We often undermine a child's mental health needs. Parents are their first point of access when they feel under distress, but if we don't acknowledge their feelings, it can stop them for reaching out for help. In an exclusive interview with Dr Sapna Bangar, child and adolescent psychiatrist, head of Mpower, Mumbai, we spoke about anxiety among kids and ways to handle it. How common is anxiety among kids? Do parents tend to overlook it?
Anxiety disorders in children are definitely rising. The percentage range is anywhere between 30-50 per cent. I completely agree because some of the disorders or conditions of anxiety are so common and developmentally appropriate, parents tend to ignore it. They feel it is a part of growing up and don't take it seriously. Is some level of anxiety alright for children?
Some anxiety is normal for children and is actually developmentally appropriate that they go along with that age. For example, 6-8 months children should develop stranger anxiety. They should feel anxious to be around other people. As they grow up, toddlers go through the phase feeling being scared of the dark or feeling scared of monsters and imaginary figures. It is absolutely normal to have some sort of anxiety at some stage of life. When should we get worried?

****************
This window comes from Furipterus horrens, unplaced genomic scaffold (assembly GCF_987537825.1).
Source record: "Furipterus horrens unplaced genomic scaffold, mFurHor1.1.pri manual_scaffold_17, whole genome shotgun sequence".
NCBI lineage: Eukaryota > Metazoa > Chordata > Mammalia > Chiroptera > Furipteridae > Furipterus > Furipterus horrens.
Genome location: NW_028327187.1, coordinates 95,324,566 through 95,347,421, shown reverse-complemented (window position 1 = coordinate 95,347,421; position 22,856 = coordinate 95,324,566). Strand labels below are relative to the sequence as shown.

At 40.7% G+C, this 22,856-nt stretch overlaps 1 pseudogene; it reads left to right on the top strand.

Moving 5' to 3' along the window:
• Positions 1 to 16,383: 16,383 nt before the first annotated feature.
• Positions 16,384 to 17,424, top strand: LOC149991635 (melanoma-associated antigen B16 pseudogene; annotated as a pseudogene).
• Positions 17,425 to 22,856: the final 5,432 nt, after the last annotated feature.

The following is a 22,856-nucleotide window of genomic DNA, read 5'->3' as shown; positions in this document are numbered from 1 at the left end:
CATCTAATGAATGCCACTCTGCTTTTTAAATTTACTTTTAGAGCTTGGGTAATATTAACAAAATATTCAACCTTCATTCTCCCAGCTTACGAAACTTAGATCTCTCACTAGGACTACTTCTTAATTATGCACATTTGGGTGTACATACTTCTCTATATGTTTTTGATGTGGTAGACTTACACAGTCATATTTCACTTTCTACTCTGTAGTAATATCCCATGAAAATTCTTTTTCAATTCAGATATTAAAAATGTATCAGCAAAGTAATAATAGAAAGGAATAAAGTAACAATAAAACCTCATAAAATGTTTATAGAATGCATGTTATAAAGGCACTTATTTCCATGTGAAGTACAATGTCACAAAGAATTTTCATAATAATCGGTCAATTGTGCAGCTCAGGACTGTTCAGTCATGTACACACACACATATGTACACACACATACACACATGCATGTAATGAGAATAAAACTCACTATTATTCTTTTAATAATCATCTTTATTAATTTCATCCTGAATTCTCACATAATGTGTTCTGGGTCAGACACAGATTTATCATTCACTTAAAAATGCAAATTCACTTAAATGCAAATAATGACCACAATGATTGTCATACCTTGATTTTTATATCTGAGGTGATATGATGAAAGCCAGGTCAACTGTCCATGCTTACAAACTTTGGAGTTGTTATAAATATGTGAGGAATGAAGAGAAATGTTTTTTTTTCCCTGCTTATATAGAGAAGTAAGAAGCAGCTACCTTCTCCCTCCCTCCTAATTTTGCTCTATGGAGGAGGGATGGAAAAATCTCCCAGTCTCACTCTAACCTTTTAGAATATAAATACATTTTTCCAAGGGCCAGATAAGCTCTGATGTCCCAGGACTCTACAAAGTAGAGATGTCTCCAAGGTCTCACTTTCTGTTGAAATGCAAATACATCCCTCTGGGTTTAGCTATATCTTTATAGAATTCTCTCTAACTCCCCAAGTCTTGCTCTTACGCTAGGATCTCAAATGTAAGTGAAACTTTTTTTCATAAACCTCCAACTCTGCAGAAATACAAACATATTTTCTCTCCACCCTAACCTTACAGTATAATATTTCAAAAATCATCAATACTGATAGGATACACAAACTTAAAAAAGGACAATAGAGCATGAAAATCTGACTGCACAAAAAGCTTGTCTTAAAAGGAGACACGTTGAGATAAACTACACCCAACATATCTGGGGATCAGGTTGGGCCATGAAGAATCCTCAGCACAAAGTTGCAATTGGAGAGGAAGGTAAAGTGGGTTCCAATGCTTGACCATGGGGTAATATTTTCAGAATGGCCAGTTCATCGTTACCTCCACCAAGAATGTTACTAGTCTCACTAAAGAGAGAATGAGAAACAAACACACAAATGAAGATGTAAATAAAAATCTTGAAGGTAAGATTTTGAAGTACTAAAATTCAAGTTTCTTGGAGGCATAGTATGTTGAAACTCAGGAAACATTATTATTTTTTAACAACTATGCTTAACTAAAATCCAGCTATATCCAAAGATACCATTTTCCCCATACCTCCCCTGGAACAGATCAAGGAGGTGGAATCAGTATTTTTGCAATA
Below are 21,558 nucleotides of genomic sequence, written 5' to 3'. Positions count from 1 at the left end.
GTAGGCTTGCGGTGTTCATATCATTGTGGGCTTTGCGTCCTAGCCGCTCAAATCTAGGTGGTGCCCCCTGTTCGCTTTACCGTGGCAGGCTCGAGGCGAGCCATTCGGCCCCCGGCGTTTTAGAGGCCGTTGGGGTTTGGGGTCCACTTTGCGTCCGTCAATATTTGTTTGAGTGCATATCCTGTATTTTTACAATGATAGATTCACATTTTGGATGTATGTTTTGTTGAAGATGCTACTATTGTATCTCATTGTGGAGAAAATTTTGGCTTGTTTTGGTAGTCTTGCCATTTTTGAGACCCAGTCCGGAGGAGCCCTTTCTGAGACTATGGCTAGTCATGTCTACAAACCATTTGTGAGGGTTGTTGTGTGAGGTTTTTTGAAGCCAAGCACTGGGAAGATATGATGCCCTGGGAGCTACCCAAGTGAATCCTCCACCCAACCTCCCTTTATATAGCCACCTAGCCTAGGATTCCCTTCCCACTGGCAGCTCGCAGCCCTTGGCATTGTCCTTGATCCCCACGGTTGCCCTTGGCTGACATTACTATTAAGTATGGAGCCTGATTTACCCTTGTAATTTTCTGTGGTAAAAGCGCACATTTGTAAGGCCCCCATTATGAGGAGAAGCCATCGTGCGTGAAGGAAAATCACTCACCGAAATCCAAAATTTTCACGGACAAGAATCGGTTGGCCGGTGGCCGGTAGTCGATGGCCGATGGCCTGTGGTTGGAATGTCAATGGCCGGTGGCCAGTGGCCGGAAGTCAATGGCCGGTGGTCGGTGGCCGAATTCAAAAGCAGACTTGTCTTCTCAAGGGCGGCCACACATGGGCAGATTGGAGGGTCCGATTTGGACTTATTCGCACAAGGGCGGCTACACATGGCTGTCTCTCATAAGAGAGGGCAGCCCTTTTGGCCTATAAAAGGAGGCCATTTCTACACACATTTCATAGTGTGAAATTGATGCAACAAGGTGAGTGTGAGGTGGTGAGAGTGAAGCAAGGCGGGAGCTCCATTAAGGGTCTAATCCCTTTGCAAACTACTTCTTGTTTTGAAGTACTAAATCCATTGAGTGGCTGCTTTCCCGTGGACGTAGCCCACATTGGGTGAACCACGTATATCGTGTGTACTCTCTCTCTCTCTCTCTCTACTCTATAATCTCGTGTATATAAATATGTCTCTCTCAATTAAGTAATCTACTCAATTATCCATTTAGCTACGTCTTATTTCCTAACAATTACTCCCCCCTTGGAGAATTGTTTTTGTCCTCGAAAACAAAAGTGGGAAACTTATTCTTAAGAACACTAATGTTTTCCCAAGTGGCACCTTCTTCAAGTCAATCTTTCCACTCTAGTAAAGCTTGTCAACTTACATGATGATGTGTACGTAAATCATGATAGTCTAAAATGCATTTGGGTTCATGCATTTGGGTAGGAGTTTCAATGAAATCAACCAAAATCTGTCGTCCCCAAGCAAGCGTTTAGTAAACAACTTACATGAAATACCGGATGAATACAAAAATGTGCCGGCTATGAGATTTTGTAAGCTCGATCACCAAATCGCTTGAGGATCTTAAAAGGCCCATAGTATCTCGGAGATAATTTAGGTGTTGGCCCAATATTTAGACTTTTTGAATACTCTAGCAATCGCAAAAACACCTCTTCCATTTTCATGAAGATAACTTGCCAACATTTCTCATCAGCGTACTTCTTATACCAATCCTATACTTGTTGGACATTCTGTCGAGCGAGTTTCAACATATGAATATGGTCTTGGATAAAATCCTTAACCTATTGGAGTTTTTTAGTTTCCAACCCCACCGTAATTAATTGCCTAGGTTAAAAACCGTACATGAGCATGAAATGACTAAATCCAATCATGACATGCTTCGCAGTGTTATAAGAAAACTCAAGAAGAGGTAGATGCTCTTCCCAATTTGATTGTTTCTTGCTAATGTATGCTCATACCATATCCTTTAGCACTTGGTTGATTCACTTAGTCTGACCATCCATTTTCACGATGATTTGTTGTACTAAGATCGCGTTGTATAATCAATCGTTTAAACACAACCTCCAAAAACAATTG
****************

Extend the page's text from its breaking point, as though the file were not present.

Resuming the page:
I think we should start worrying about anxiety when it starts impacting on your functioning. If the child is refusing to go to school for a long period of time. If they are not sleeping well in the night. If they start getting socially isolated, refusing to go out and meet friends, if they start losing weight and academically their performance starts deteriorating. It is time to seek help. Tips for parents to handle their anxiety
As parents, we all get into the phase the mother or father tiger, we try to avoid anxiety, which is a big no no. For example, if a child is afraid of dogs, we would rather not go near dogs to protect the children so one of the biggest things is try to do it in a stepped manner. Do not invalidate the fear. We tend to tell children that it is rubbish or there is nothing like this and there is nothing to fear. Empathising with children and understanding that their fear and anxiety is real to them. Also slowly and gradually, rather than avoiding help them to face the anxiety.